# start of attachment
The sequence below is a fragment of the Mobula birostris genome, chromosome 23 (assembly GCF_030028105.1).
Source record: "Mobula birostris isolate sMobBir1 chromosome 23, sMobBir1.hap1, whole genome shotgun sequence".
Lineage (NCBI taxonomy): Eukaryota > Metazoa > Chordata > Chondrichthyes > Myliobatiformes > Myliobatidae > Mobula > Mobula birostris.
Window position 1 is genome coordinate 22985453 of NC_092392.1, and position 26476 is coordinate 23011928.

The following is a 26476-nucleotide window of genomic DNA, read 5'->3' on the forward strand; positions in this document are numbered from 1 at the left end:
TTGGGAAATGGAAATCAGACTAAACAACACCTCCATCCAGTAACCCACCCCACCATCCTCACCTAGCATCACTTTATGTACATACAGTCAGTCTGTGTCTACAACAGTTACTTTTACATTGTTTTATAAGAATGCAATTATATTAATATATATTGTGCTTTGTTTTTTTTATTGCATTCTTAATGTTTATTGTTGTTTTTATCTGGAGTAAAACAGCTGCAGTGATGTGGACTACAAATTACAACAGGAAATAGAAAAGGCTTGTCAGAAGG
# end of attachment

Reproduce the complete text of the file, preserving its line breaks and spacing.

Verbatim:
The sequence below is a fragment of the Mobula birostris genome, chromosome 23 (assembly GCF_030028105.1).
Source record: "Mobula birostris isolate sMobBir1 chromosome 23, sMobBir1.hap1, whole genome shotgun sequence".
Lineage (NCBI taxonomy): Eukaryota > Metazoa > Chordata > Chondrichthyes > Myliobatiformes > Myliobatidae > Mobula > Mobula birostris.
Window position 1 is genome coordinate 22985453 of NC_092392.1, and position 26476 is coordinate 23011928.

The following is a 26476-nucleotide window of genomic DNA, read 5'->3' on the forward strand; positions in this document are numbered from 1 at the left end:
TTGGGAAATGGAAATCAGACTAAACAACACCTCCATCCAGTAACCCACCCCACCATCCTCACCTAGCATCACTTTATGTACATACAGTCAGTCTGTGTCTACAACAGTTACTTTTACATTGTTTTATAAGAATGCAATTATATTAATATATATTGTGCTTTGTTTTTTTTATTGCATTCTTAATGTTTATTGTTGTTTTTATCTGGAGTAAAACAGCTGCAGTGATGTGGACTACAAATTACAACAGGAAATAGAAAAGGCTTGTCAGAAGG